Hummingbird Migration in Indiana

When do hummingbirds arrive in Indiana?

Migrating hummingbirds begin arriving in Indiana the last week of March and the beginning of April. Hummingbirds seen before the last week in March will be Indiana’s only year-round resident hummingbird, the Ruby-throated hummingbird.

Some migrating Ruby-throated hummingbirds continue their journey North into the eastern half of the United States all the way into Canada.

Some hummingbirds start their spring migration from as far south as Panama, about 3,500 miles away from Indiana. These hummingbirds must start their spring migration in February to arrive in Indiana at the end of March or beginning of April.

Some hummingbirds start their spring migration from Mexico, about 1,500 miles from Indiana. These hummingbirds can delay the start of their northern migration but their arrival to Indiana will be the same as their more southern relatives, the last week of March and early April.

All hummingbirds seen in Indiana during spring migration are not nesting in Indiana except the Ruby-throated hummingbird.

The Ruby-throated hummingbird is the only hummingbird that chooses to build a nest and raise a family in Indiana.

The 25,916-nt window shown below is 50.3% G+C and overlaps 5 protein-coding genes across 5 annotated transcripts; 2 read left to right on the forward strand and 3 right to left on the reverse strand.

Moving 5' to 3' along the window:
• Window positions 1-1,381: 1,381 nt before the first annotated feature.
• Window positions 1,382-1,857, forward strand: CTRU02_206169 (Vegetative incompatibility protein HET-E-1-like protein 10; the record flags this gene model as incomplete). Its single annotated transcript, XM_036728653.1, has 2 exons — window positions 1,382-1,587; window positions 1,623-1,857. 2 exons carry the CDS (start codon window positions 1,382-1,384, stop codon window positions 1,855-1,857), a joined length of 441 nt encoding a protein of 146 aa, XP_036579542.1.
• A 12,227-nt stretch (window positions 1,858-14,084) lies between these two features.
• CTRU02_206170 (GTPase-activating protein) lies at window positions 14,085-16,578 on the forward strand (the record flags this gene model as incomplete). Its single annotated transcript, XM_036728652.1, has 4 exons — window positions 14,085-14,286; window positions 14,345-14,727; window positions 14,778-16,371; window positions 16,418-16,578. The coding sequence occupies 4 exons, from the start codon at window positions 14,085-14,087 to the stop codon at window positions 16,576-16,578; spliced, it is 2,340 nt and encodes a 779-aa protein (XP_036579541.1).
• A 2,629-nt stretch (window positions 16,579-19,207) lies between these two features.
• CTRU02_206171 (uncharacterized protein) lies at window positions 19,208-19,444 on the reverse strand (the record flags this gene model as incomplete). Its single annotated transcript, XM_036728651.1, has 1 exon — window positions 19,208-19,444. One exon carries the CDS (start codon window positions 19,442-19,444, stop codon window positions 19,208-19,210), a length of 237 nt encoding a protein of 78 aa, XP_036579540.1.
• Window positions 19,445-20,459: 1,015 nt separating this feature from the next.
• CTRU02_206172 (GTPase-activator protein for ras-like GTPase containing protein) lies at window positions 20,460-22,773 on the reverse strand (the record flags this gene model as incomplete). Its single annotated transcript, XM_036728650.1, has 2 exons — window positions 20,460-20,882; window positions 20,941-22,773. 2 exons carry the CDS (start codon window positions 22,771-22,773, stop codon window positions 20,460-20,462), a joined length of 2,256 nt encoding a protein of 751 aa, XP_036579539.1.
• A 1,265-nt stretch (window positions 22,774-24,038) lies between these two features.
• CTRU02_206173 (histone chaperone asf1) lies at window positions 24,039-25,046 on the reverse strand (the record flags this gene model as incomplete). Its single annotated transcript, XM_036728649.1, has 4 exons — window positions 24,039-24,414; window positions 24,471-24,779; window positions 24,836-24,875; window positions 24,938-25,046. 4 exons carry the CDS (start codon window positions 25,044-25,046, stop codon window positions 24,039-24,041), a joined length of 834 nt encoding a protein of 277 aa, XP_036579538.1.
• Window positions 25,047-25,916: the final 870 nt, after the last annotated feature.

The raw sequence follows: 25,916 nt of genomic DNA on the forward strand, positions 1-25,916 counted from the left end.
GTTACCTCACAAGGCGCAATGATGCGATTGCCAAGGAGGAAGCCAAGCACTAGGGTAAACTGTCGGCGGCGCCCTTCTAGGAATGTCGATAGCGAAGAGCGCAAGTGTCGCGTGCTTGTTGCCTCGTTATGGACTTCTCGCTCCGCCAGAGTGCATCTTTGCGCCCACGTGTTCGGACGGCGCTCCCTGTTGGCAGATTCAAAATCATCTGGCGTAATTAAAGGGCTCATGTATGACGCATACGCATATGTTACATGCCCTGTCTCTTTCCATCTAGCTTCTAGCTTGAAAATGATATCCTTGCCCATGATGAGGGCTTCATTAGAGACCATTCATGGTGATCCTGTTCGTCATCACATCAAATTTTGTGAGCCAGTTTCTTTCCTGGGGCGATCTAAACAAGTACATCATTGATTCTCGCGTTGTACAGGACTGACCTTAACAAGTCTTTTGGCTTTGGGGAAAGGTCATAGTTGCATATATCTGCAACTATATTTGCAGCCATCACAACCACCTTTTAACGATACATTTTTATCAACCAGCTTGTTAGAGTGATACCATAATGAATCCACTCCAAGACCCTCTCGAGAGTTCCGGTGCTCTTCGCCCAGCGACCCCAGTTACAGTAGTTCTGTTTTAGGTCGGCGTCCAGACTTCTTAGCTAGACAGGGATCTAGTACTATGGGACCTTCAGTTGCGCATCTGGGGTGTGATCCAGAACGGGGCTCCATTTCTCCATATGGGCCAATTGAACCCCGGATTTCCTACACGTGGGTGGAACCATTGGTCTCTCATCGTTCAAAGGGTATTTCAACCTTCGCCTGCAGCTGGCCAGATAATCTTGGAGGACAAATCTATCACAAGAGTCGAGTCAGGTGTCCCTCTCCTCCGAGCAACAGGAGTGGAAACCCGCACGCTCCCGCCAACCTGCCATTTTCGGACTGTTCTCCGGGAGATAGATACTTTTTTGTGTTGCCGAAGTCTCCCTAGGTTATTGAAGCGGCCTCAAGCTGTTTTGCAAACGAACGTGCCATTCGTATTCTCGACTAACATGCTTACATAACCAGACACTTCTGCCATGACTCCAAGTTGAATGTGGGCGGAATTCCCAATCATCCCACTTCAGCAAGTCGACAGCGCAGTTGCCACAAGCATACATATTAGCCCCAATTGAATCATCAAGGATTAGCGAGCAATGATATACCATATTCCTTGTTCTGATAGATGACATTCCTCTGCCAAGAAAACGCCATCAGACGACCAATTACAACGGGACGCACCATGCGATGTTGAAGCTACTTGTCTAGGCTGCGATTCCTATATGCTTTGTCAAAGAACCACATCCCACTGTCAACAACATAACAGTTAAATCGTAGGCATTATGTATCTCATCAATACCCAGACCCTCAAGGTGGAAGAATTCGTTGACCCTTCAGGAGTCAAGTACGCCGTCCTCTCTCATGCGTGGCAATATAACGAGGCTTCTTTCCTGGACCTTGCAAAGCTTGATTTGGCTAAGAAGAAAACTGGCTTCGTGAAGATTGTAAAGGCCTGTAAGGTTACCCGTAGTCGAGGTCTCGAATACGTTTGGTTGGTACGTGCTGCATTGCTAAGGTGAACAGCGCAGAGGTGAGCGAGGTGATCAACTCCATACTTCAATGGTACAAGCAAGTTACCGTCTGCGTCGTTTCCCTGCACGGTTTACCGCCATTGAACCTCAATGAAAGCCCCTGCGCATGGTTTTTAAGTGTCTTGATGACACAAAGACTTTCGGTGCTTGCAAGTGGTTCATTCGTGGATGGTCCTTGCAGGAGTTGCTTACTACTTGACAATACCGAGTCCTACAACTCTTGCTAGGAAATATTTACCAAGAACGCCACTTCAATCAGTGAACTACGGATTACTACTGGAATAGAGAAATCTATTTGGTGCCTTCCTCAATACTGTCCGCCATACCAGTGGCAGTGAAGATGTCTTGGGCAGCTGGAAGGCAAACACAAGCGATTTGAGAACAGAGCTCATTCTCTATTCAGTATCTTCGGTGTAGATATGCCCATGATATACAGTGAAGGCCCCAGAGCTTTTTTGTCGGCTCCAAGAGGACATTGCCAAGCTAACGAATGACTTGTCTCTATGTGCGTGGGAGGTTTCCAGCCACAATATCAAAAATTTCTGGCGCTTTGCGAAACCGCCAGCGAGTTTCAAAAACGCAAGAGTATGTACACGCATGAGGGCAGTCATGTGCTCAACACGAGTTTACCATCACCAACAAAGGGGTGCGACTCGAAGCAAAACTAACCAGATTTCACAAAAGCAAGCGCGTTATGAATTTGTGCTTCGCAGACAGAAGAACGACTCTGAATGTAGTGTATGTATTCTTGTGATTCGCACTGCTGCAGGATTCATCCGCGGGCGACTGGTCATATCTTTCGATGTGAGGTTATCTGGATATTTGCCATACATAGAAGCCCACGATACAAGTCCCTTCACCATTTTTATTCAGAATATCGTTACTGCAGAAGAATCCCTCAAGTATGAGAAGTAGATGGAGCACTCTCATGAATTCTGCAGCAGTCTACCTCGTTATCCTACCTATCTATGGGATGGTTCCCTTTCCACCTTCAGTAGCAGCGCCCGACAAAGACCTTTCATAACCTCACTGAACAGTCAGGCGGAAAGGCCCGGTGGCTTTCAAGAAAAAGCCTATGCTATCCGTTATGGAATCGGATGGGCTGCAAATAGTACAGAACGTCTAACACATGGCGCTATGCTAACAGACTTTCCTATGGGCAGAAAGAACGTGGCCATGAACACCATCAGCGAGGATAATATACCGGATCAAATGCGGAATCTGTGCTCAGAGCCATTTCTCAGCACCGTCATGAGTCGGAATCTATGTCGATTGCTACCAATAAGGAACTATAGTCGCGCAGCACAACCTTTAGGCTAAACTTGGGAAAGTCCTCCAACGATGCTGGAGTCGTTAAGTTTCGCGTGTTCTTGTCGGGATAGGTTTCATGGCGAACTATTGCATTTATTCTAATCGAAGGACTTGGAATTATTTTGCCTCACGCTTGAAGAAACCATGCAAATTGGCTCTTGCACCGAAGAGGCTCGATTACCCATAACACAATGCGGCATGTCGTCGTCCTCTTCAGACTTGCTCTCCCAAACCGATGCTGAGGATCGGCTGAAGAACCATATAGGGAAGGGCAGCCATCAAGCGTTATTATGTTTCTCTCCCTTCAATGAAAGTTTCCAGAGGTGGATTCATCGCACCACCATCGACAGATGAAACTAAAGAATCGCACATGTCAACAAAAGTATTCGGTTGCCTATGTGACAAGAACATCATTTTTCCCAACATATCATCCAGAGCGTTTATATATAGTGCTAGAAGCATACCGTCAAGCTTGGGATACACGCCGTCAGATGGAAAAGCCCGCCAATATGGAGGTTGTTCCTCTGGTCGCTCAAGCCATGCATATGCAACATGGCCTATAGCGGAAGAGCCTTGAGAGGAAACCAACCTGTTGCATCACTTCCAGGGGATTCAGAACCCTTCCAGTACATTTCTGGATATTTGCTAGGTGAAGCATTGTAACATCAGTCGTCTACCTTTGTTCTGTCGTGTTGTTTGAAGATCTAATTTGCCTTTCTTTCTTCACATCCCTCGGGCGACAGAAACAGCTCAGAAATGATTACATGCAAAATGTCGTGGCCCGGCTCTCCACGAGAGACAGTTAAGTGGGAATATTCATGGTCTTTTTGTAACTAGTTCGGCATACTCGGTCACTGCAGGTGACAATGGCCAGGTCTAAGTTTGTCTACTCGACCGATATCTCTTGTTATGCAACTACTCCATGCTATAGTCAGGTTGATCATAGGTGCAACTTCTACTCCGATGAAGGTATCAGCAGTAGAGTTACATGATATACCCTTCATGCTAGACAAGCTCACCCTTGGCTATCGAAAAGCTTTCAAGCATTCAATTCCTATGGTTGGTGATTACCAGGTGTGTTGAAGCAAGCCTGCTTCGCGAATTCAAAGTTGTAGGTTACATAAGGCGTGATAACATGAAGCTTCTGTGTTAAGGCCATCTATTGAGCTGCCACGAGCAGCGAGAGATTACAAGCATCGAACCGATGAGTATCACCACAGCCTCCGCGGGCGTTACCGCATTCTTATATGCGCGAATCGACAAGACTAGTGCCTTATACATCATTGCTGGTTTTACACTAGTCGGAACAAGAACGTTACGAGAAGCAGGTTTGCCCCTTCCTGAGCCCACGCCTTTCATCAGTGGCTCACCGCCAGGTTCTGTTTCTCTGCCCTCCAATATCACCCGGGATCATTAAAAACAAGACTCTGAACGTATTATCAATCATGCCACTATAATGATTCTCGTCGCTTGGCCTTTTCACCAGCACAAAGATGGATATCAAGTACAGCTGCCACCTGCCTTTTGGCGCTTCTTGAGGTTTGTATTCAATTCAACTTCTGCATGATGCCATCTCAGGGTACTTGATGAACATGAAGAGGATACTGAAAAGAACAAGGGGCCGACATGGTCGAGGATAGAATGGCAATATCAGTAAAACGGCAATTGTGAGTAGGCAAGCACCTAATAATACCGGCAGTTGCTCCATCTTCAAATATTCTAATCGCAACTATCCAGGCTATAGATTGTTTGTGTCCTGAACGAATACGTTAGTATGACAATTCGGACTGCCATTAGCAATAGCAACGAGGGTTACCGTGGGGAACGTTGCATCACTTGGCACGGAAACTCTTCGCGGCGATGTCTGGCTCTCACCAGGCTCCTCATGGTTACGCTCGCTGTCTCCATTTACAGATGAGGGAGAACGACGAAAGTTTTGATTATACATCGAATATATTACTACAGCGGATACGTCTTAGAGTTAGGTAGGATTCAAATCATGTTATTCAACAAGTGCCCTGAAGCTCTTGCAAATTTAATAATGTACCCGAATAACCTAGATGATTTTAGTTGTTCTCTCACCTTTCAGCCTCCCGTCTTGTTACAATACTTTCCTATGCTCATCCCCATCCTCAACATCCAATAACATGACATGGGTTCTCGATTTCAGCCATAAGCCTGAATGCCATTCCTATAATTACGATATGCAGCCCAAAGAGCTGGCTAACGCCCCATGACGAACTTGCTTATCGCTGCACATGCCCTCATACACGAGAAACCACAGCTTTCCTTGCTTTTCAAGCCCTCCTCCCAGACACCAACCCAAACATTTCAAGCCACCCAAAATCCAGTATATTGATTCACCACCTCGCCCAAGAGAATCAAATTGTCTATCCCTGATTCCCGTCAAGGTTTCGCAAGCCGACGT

According to Purdue University of Forestry and Natural Resources in West Lafayette, Indiana, the Ruby-throated hummingbirds are the only species that breed in Indiana and nest east of the Mississippi River.

The reason for northern hummingbird migration is to reach their nesting area. Once they reach their preferred nesting destination the focus changes from migration to finding a mate and raising a family.

Upon reaching their breeding grounds in early spring, Indiana observers will see male Ruby-throated hummingbirds perform dive displays and dance maneuvers to attract a flirty female.

Each species of hummingbirds have their own unique mating dance ritual or courtship routine to attract a female.

See my article: Hummingbird Dance: 5 Interpretive Explanations

There is no penetration during the mating ritual as male hummingbirds do not have any external sexual organs.

The mating process only lasts for approximately 3-5 seconds while the cloacae (kloh-ay-see) of both hummingbirds are pressed together which is called a “Cloacal Kiss” (kloh-a-coal kiss).

A female hummingbird’s nest may take five days or up to a week to build. They prefer to build their nest in deciduous trees 10-20 feet high.

The nest is constructed of materials found in Indiana such as down from dandelion, thistle, milkweed, portions of ferns, mosses and young immature leaves. All of these resilient outdoor elements are held together with spider web silk, which acts like glue.

To learn more of this process see my article: Hummingbird Parents: (Mating to Nesting)

See my article: Baby Hummingbirds: (Egg to Fledgling)

Some researchers report female hummingbirds may raise as many as 6 families called “broods” per year.

The Ruby-throated hummingbird is the only hummingbird that nests in Indiana, averaging to raise two families per year. However, there are occasions where they are able to work in an additional family for a total of three families per year.

When should I put out my hummingbird feeders in Indiana?